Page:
Introducing The Breitling × Triumph Motorcycles Top Time Chronograph (Live Pictures And Pricing)
Breitling unveils its latest special edition in the expanding Top Time collection. The year 2021 gave us the classic US muscle-car collabs in the Corvette, Mustang, and Shelby editions. Coming out of the gates this year is Breitling’s first co-branded watch with British motorcycle manufacture Triumph. I go hands-on with the new Top Time and share my thoughts following a visit to the Hinckley Triumph factory.
On a sunny morning in London, I find myself in the waiting lounge of a heliport. Trust me, the job of writing about watches is not always this glamourous. At that very moment, I found myself wondering how lucky it was to be in this position. That was until a VVVIP client glided through the heliport without so much as a glance to one side through her oversized shades. She was unimpeded until she reached her helicopter that had arrived moments before. While her style was impressive, it was the clinical brilliance of her entourage that ensured zero interference from the limousine to the air. My turn was to come, but only after the helipads were clear of the 1%. And after an extended period of online-only web summits, Breitling was back at its best to cater to in-person events for press and clients.
From land to air and back
The reason for this pomp and circumstance? Since July 2021, Triumph has partnered with Breitling as two barnstorming brands in their respective industries. This year marks 120 years of Triumph, meaning a special occasion and a new motorbike is in order. Following the demise of Norton Motorcycles and axing its longstanding 18-year collaboration with Bentley Motors, Breitling is keen to hit the ground running with its Triumph partnership. Triumph rose from the ashes in 1983 after a buyout and cash injection by businessman John Bloor of £100 million. Bloor was wise and patient to wait until Triumph reached production of 100,000 new bikes before recognizing profit. Now, Triumph is a global motorcycle success with an annual turnover of over £600 million, and 72,000 bikes produced per year at the Hinkley factory alone. You may also recognize its motorbikes from recent capers such as No Time To Die (2021).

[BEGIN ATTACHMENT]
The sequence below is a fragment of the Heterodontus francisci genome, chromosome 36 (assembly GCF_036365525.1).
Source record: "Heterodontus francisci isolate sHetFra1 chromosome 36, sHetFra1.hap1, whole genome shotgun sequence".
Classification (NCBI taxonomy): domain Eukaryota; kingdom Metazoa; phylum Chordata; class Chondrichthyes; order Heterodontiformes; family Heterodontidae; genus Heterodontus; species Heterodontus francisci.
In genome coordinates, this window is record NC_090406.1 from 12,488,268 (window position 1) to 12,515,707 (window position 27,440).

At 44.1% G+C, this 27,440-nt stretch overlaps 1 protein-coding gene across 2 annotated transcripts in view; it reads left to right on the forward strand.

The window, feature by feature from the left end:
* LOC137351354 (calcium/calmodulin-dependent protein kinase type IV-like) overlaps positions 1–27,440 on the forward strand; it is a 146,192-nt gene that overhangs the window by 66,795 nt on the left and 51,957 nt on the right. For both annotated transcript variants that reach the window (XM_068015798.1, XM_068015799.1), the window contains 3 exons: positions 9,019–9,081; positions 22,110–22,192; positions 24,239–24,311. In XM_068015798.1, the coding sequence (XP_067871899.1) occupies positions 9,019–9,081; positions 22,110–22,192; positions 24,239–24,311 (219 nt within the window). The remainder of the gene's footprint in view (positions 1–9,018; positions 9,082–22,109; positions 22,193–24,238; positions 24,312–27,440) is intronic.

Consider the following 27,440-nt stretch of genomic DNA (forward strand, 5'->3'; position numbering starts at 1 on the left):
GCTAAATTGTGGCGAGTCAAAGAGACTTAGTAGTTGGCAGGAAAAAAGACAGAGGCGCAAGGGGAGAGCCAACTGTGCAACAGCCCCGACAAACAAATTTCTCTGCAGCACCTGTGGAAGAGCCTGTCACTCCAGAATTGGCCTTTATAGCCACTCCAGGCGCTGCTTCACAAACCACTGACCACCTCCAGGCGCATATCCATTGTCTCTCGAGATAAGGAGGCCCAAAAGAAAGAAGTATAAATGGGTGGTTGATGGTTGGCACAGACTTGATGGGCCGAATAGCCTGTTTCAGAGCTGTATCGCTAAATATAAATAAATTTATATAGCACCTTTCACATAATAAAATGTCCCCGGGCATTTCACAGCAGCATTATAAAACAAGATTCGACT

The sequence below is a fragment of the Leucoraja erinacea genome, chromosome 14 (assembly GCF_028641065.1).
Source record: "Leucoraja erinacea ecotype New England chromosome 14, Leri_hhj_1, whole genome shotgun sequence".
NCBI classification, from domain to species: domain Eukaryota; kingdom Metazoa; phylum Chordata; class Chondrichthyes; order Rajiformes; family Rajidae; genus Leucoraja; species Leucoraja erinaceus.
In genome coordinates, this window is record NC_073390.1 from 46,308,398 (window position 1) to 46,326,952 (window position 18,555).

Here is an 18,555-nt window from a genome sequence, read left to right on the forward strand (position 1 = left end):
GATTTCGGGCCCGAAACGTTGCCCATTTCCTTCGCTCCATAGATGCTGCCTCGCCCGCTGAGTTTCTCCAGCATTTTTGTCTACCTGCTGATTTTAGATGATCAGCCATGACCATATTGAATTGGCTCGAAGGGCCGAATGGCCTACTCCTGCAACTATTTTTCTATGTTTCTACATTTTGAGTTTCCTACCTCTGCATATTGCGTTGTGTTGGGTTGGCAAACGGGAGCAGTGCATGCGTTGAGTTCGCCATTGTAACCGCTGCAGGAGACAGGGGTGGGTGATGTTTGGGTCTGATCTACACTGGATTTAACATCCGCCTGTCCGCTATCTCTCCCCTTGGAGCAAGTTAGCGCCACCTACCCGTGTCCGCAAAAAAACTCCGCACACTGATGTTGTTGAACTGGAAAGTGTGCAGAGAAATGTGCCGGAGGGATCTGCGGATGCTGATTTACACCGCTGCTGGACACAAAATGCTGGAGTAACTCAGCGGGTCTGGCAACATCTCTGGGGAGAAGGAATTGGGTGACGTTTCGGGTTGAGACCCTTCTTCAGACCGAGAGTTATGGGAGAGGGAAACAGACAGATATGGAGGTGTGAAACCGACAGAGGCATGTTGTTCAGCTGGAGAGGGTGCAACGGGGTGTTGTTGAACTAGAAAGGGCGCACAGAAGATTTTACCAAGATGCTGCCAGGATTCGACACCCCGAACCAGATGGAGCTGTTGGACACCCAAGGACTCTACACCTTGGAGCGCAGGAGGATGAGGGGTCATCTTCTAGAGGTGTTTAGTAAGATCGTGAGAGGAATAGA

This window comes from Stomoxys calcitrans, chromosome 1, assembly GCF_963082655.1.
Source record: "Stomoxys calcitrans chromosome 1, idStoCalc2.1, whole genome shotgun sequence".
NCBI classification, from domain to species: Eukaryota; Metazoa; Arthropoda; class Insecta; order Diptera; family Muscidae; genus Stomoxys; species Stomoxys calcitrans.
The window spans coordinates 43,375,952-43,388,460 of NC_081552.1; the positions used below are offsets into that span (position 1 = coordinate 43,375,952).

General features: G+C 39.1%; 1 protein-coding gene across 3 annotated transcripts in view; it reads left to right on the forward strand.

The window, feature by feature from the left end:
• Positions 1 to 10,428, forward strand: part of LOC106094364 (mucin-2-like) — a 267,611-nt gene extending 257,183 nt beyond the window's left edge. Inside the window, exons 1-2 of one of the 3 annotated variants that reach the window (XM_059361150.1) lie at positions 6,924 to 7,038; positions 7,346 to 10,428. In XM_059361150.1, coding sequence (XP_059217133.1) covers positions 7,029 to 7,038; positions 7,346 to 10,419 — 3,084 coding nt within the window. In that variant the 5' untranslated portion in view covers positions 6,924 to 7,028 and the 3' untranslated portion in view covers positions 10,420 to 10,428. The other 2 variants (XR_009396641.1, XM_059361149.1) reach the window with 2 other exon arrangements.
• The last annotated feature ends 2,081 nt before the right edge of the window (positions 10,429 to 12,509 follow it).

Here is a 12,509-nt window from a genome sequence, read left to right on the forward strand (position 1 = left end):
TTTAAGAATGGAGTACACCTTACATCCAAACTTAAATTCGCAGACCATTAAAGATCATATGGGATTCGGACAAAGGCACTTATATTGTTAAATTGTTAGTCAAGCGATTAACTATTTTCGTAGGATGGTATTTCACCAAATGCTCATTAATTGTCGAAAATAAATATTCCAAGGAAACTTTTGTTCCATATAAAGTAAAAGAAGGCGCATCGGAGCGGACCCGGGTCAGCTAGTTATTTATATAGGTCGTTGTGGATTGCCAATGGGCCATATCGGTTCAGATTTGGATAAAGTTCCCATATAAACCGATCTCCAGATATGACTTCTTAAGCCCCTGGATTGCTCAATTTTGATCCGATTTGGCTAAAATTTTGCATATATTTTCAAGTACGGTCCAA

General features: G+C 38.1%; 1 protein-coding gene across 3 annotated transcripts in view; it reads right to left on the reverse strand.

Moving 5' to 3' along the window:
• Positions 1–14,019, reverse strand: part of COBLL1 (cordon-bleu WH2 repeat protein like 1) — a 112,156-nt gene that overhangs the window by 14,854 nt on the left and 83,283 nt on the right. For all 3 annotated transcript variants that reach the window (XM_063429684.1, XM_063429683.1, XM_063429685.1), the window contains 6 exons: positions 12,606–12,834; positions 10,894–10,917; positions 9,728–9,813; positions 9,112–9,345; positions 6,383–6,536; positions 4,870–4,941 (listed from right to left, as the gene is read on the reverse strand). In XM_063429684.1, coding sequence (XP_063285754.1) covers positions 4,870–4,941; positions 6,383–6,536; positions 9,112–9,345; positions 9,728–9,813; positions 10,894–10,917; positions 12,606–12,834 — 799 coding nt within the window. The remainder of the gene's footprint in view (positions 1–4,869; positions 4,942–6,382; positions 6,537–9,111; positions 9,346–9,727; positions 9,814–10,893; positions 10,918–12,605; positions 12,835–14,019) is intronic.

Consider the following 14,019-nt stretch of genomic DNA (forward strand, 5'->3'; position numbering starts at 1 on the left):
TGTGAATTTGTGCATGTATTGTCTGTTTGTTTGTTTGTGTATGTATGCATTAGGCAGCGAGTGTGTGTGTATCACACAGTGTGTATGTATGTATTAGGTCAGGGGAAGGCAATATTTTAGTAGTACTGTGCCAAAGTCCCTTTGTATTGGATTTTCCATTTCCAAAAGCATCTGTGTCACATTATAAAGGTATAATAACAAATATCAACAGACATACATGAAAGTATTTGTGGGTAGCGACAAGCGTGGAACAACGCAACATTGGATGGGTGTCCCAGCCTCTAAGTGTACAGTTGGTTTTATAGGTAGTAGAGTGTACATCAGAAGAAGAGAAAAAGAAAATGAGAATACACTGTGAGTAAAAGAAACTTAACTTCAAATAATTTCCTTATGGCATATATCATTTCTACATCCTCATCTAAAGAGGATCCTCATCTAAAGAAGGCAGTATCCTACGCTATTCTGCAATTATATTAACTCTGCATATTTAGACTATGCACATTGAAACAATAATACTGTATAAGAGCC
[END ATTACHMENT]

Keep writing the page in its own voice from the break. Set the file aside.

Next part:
Unfortunately, Triumph prohibits photography inside the factory.